Movie Review: “It Might Get Loud”

Maybe we don't notice the axe men because the lead singers hog the spotlight; actually, that's almost certainly the case. But that's tragic, because the guitarists are often the most interesting guys in a band. Or, as Jason Lee's lead singer character says in Almost Famous: "From the very beginning, we said I'm the front man, and you're the guitarist with mystique. That's the dynamic we agreed on!" Read more [...]

The Man Who Couldn’t Cry (At Movies) Meets His Match

To call Hachi a "tearjerker" is not quite correct. Hachi will jerk tears out of you, sure. But Hachi will also haunt your emotions. Hachi will punch your heart in the balls. Hachi will grab your tear tear ducts, hold a gun to their heads, and blindfold them in the bank safe, holding them hostage until the police meet its demands --namely: a helicopter; a million dollars in unmarked, nonconsecutive bills; and a single tear to trickle down every viewer's cheek. Read more [...]

Life of Piscine, Tag-Team!

This two-person review of "Life of Pi" will take you back to the good ol' days of the World Wrestling Federation. Sitzman already called that he was Ultimate Warrior, but it's yet to be determined who Deuce will be. Hulk Hogan? André the Giant? Jake the Snake? Only one way to find out--read on! Read more [...]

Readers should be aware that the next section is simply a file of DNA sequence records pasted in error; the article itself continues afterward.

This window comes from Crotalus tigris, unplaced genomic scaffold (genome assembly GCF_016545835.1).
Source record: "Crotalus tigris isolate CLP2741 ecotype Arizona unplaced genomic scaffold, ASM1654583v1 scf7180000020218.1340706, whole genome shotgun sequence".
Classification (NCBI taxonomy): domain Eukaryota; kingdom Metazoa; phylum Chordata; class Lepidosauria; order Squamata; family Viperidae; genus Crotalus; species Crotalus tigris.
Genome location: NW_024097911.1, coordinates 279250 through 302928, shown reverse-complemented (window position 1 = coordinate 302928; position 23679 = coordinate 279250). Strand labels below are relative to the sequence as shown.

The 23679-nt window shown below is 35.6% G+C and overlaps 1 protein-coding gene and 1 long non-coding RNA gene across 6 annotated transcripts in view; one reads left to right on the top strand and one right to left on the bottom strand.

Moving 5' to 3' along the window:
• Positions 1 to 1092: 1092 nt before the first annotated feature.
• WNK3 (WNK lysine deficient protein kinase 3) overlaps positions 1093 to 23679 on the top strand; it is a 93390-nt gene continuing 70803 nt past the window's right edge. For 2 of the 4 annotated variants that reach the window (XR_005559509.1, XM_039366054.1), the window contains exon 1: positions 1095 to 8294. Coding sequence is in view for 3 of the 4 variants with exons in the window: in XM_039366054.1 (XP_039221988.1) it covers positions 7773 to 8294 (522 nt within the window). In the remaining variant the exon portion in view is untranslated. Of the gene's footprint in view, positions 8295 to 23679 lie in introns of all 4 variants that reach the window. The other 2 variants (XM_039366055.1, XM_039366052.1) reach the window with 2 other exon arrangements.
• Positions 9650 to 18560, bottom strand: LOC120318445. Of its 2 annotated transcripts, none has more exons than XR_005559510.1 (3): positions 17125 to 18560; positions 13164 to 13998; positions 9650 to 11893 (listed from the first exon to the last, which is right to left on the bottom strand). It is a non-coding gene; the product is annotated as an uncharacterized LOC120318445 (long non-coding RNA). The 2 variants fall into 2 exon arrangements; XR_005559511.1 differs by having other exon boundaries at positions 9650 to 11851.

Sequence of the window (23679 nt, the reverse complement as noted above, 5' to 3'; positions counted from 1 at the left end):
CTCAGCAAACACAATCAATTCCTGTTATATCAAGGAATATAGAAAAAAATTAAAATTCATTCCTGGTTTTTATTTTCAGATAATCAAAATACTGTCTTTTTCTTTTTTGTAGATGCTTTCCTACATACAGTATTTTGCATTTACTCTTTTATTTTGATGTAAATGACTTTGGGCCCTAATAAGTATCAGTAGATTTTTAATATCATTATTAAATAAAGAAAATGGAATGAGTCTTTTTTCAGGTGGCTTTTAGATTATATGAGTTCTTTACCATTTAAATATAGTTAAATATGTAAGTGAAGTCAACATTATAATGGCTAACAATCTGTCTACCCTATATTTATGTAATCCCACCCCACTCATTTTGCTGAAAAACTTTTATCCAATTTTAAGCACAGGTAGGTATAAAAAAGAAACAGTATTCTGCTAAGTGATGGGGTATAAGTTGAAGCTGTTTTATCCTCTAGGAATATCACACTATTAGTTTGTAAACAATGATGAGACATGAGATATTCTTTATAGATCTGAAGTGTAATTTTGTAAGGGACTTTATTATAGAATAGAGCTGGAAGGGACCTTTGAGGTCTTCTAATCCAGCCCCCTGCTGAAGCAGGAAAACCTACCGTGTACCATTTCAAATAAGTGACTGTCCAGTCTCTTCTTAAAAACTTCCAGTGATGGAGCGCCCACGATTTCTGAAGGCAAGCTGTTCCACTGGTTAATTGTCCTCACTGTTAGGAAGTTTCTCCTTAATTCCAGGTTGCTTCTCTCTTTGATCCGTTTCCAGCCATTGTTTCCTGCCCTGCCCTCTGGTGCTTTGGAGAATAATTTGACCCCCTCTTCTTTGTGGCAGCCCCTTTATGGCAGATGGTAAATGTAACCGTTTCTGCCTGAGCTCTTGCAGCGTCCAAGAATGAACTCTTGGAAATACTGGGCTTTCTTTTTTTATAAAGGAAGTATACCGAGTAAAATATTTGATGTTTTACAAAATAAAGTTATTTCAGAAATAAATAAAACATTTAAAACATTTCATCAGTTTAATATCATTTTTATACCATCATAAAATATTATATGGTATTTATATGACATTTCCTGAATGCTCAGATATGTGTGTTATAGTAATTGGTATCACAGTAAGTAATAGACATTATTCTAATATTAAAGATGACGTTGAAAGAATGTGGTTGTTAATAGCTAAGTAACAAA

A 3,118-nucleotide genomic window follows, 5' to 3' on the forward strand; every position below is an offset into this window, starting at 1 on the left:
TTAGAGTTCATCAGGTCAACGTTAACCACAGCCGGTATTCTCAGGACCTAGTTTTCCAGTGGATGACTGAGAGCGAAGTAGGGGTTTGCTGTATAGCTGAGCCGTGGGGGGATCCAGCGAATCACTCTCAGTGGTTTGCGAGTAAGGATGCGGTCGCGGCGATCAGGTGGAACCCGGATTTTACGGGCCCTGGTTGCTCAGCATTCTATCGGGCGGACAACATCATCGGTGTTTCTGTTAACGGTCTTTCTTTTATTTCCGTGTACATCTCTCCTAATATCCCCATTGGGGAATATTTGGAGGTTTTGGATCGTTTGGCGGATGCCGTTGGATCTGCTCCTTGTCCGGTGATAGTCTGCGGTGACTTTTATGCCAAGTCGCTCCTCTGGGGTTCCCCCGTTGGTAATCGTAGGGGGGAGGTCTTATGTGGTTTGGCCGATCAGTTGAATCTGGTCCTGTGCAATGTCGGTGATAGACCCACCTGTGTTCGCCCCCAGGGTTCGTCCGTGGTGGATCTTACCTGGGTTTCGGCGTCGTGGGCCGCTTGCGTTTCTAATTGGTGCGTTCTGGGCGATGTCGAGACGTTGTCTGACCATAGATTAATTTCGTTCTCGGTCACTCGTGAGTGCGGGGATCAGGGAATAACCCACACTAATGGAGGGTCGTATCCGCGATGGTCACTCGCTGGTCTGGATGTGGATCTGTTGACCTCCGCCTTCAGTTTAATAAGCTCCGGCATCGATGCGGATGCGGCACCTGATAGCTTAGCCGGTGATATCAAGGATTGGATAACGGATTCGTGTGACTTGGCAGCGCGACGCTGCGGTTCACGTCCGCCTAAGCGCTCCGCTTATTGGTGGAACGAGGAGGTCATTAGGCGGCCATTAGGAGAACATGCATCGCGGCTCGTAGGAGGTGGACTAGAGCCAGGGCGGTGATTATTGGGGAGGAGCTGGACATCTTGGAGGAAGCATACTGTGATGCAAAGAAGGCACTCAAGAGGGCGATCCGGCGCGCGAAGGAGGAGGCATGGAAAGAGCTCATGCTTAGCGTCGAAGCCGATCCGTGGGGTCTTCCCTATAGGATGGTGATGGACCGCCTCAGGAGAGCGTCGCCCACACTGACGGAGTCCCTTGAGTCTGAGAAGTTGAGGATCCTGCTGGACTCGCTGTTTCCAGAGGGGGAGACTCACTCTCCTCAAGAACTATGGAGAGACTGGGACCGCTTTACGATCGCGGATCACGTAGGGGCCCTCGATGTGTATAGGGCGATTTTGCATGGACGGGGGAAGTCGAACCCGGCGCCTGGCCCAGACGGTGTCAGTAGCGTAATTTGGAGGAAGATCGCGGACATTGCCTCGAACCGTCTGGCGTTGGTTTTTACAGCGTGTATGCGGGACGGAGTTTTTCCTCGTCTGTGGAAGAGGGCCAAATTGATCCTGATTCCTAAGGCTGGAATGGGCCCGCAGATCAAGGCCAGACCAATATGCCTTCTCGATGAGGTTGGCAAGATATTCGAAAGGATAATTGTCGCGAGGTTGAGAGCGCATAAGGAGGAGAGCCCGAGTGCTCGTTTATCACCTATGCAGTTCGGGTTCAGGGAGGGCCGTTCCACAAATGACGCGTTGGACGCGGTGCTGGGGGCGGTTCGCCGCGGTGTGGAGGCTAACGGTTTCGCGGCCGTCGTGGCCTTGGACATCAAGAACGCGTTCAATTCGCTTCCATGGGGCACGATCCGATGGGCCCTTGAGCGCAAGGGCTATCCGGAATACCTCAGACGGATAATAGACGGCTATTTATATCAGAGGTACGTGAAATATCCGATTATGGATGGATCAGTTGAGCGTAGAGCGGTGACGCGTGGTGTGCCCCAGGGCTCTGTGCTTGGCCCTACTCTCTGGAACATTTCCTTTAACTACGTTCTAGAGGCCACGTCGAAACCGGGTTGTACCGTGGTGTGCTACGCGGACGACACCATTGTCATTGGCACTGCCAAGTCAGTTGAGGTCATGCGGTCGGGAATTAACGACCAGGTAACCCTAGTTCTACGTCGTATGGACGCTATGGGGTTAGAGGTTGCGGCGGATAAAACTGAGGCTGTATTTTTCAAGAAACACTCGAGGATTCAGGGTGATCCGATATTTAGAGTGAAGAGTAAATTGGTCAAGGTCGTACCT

Bill Hicks

Bill Hicks was a comedian from Texas who rose to at prominence in the 80s. He was "controversial," in that he talked a lot about politics, society, and drugs. He unleashed his wrath on the first two, and as for drugs, he was a major opponent of the hypocrisy surrounding drugs. Although his comedy could be angry, bitter, and often vulgar, he still strangely seemed to come at the whole thing from a place of love and compassion (hence the book's title). His comedy seemed to reflect an exasperation at the decline of society, but he seemed to genuinely want to change things for the better. Read more [...]

Djake Exploits The Attic: Nightmare City (1980)

This week on Djake Exploits the Attic, I'm going to review the 1980 Italian "infected people" (don't call them zombies) gorefest, Nightmare City. Directed by Umberto Lenzi, infamously known for his Cannibal Holocaust rip-off, Cannibal Ferox (aka Make Them Die Slowly), and starring Hugo Stiglitz ("everyone in the German Army has heard of Hugo Stiglitz"), a Mexican actor who moved to Italy in the 70s to make exploitation flicks. The story is fairly simple: a military plane carrying a famous scientist Read more [...]